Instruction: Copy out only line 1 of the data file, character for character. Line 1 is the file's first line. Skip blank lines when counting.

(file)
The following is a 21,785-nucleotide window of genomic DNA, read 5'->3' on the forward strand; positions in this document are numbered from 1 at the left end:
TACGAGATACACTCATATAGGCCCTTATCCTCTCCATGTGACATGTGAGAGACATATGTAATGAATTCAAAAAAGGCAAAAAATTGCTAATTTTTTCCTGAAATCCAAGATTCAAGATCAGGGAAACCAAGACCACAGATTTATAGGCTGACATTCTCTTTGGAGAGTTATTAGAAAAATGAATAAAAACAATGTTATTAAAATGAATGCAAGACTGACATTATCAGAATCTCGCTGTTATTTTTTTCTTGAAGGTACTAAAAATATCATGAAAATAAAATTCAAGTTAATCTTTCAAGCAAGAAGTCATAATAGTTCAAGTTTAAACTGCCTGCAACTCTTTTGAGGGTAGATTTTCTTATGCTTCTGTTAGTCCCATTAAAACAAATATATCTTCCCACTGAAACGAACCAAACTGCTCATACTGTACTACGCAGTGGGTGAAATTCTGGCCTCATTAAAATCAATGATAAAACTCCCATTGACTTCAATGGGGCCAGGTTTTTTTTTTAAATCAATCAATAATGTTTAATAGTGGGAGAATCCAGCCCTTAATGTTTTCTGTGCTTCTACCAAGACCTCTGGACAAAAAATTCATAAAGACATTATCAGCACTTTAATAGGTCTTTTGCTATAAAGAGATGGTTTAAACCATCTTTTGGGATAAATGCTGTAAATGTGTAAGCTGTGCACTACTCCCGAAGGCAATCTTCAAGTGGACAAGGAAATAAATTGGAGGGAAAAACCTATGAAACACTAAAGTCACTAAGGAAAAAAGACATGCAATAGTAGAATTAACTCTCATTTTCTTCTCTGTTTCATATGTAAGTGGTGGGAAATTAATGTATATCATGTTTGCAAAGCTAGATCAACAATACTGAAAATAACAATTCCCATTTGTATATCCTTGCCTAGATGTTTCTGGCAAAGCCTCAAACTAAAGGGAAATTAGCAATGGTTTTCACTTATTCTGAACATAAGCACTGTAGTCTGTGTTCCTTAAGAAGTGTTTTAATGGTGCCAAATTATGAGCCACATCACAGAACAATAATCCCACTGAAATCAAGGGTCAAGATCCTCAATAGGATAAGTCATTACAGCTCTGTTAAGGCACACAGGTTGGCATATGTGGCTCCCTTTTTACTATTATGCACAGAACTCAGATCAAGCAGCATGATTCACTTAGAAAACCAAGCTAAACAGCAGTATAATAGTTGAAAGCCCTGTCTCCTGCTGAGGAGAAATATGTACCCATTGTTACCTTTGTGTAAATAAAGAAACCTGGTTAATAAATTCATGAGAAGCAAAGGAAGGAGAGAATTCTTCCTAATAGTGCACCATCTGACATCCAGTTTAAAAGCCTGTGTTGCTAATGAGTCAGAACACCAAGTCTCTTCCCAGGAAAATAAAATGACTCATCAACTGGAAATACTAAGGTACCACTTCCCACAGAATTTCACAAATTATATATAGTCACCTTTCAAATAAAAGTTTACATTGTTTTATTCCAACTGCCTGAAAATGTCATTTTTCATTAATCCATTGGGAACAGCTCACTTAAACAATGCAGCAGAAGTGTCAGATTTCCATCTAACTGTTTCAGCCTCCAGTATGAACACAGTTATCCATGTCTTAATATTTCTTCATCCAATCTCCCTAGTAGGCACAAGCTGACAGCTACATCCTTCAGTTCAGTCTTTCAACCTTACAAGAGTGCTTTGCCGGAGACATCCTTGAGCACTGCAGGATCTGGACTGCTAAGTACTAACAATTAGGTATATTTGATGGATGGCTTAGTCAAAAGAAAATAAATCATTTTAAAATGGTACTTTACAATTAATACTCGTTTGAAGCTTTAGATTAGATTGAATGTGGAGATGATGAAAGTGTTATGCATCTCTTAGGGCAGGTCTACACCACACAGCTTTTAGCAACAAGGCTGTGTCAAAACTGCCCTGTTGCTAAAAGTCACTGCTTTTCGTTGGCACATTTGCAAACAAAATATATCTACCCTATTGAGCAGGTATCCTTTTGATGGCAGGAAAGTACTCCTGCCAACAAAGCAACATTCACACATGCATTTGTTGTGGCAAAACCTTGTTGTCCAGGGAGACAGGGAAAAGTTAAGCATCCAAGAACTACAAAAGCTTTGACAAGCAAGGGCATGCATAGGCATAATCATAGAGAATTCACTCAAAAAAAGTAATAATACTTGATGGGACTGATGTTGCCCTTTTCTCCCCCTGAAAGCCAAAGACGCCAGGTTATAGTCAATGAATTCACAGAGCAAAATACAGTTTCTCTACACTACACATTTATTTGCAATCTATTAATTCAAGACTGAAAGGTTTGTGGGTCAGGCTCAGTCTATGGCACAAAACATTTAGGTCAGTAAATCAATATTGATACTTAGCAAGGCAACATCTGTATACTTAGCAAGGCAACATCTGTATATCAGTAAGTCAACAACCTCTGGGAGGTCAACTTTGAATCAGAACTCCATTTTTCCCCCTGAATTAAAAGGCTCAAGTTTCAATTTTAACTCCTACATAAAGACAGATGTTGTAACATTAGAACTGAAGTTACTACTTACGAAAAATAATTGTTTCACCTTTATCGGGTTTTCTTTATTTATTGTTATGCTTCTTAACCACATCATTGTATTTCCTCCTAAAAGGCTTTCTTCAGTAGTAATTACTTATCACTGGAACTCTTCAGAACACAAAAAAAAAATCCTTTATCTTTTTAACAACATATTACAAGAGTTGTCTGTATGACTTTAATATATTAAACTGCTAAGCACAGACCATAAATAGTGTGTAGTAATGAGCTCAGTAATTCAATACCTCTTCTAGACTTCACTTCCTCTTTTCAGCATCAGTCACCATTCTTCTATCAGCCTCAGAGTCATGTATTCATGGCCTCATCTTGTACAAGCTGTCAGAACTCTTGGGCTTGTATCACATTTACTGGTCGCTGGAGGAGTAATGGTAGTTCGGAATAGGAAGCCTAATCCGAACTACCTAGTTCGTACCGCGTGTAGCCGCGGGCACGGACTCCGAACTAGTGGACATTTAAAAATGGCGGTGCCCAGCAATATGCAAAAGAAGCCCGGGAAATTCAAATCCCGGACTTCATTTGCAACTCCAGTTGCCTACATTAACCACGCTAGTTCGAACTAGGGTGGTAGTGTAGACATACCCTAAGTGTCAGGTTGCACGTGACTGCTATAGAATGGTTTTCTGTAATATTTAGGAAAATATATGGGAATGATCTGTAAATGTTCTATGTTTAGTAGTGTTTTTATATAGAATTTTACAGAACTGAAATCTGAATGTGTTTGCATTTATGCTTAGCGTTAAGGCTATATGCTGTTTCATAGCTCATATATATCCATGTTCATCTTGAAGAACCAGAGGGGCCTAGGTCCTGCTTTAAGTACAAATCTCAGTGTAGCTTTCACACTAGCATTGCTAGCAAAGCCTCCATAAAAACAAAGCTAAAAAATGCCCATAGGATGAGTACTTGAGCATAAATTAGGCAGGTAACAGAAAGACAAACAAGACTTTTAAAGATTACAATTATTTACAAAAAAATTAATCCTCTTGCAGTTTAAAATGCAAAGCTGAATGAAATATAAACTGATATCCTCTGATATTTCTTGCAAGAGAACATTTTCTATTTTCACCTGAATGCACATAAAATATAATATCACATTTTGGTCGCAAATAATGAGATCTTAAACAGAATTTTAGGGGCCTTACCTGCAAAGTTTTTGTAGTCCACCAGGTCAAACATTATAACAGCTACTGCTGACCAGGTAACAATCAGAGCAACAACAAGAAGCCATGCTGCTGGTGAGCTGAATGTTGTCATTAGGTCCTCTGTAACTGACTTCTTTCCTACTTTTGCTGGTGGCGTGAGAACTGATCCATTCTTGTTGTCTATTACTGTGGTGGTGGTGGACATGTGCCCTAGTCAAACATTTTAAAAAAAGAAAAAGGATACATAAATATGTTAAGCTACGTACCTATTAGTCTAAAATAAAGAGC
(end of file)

The following is a 21,785-nucleotide window of genomic DNA, read 5'->3' on the forward strand; positions in this document are numbered from 1 at the left end: